What is herd immunity?
When most of a population is immune to an infectious disease, this provides indirect protection—or population immunity (also called herd immunity or herd protection)—to those who are not immune to the disease.
For example, if 80% of a population is immune to a virus, four out of every five people who encounter someone with the disease won’t get sick (and won’t spread the disease any further). In this way, the spread of infectious diseases is kept under control. Depending how contagious an infection is, usually 50% to 90% of a population needs immunity before infection rates start to decline. But this percentage isn’t a “magic threshold” that we need to cross—especially for a novel virus. Both viral evolution and changes in how people interact with each other can bring this number up or down. Below any “herd immunity threshold,” immunity in the population (for example, from vaccination) can still have a positive effect. And above the threshold, infections can still occur.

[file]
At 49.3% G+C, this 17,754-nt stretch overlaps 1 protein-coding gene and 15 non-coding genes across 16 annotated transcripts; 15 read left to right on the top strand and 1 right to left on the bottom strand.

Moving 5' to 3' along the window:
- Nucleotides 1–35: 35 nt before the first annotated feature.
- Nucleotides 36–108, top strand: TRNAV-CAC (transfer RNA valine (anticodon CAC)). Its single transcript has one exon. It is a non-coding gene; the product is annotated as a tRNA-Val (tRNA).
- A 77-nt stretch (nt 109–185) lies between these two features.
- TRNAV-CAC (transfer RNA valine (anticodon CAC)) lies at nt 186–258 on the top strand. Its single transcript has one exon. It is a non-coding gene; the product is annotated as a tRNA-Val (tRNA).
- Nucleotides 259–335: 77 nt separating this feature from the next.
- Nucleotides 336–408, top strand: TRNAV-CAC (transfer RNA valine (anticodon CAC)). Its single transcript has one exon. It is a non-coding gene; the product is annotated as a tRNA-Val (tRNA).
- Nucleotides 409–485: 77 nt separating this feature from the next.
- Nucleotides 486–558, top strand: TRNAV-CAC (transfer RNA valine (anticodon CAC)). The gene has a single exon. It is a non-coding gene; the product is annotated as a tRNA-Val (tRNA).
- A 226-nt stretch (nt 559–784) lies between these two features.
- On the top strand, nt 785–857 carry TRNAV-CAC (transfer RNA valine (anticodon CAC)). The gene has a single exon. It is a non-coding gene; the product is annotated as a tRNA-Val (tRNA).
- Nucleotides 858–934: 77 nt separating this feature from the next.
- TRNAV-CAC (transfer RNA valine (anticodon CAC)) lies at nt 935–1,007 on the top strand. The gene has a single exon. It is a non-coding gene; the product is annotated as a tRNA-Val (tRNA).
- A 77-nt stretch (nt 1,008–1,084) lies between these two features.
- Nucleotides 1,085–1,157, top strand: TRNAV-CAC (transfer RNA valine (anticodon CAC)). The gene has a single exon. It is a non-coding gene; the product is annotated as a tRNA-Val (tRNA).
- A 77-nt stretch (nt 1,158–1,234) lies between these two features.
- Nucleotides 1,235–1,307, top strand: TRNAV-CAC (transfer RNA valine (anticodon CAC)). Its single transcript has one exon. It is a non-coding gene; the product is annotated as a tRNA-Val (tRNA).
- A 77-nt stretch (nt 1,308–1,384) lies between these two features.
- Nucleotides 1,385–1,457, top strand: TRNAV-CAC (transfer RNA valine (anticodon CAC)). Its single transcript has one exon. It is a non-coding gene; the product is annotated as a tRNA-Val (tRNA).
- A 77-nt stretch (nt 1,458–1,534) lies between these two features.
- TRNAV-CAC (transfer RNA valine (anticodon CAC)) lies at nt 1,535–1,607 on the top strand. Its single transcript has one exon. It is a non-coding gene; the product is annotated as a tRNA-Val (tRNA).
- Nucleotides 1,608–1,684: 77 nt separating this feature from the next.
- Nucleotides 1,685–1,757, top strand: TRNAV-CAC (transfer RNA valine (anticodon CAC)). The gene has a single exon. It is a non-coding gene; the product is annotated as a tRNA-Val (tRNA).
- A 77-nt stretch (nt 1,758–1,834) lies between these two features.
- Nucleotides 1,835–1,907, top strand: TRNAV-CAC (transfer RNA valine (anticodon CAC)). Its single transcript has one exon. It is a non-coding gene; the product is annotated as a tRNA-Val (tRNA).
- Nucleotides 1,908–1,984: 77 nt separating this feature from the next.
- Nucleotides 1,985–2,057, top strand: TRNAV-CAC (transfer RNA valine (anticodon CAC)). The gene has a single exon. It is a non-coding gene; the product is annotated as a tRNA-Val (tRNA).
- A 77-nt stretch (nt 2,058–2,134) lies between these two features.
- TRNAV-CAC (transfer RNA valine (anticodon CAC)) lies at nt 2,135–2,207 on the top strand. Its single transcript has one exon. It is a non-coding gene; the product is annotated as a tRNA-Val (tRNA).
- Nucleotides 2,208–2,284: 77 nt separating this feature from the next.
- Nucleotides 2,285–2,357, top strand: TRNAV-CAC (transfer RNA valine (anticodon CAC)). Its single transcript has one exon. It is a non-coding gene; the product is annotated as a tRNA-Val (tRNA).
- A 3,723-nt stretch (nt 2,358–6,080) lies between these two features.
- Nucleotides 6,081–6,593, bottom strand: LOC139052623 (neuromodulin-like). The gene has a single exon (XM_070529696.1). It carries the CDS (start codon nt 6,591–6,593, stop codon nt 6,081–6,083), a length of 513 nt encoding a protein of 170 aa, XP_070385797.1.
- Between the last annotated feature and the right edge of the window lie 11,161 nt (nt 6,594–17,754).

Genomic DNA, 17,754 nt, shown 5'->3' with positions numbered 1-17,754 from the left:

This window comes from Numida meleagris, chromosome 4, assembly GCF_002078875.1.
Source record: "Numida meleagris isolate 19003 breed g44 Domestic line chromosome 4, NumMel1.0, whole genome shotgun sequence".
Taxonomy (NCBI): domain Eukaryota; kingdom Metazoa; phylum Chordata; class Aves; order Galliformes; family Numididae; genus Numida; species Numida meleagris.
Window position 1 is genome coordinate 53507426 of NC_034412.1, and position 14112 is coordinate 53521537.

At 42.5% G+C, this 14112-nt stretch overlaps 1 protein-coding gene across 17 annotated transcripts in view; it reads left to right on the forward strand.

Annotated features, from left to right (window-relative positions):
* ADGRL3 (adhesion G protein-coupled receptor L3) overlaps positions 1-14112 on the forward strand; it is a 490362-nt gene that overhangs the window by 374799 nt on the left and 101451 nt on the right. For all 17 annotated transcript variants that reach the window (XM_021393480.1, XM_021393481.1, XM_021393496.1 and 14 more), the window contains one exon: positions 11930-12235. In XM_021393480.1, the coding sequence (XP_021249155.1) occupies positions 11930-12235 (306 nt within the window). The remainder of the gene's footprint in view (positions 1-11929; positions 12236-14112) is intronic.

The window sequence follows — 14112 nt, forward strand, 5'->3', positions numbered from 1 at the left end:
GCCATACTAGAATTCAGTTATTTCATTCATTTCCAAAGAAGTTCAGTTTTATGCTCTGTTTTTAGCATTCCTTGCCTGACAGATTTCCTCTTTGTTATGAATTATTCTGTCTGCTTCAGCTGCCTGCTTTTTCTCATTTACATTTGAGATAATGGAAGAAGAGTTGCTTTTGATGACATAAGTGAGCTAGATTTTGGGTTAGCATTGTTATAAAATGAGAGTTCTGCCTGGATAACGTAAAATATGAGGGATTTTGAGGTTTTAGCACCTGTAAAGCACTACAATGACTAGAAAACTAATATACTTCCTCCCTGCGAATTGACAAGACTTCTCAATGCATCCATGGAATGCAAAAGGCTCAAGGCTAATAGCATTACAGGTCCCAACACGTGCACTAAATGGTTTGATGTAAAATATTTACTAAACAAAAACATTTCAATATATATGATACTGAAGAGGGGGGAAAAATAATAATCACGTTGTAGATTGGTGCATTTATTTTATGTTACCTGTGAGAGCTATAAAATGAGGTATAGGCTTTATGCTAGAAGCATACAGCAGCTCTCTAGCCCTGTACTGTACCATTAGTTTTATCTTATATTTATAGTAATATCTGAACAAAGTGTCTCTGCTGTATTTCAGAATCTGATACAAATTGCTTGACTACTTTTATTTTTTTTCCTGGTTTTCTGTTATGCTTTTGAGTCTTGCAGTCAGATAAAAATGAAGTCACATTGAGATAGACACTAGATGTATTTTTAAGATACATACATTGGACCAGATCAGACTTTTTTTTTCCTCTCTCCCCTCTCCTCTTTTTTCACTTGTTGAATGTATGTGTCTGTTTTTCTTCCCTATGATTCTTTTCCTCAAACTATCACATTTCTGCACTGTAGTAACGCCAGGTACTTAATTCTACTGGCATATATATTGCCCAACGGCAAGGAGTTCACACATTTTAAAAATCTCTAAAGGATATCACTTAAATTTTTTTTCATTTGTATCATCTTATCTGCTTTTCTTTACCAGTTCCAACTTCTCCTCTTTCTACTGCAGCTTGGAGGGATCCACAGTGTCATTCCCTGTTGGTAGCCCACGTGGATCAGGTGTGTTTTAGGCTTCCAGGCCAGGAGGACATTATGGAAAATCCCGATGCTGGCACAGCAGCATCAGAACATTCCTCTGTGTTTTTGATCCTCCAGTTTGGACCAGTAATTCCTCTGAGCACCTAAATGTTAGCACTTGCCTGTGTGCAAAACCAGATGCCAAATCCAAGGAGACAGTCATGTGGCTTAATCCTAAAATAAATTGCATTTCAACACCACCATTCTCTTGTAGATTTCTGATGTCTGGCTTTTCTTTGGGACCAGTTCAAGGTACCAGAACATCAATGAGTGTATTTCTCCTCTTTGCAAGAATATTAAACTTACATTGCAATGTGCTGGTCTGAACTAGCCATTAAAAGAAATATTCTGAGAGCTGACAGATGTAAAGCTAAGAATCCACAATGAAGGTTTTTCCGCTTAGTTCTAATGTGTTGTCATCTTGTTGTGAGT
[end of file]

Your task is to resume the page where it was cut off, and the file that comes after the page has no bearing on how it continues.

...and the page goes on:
-> The higher the level of immunity, the larger the benefit. This is why it is important to get as many people as possible vaccinated. <-
~ Building a fairer, healthier world.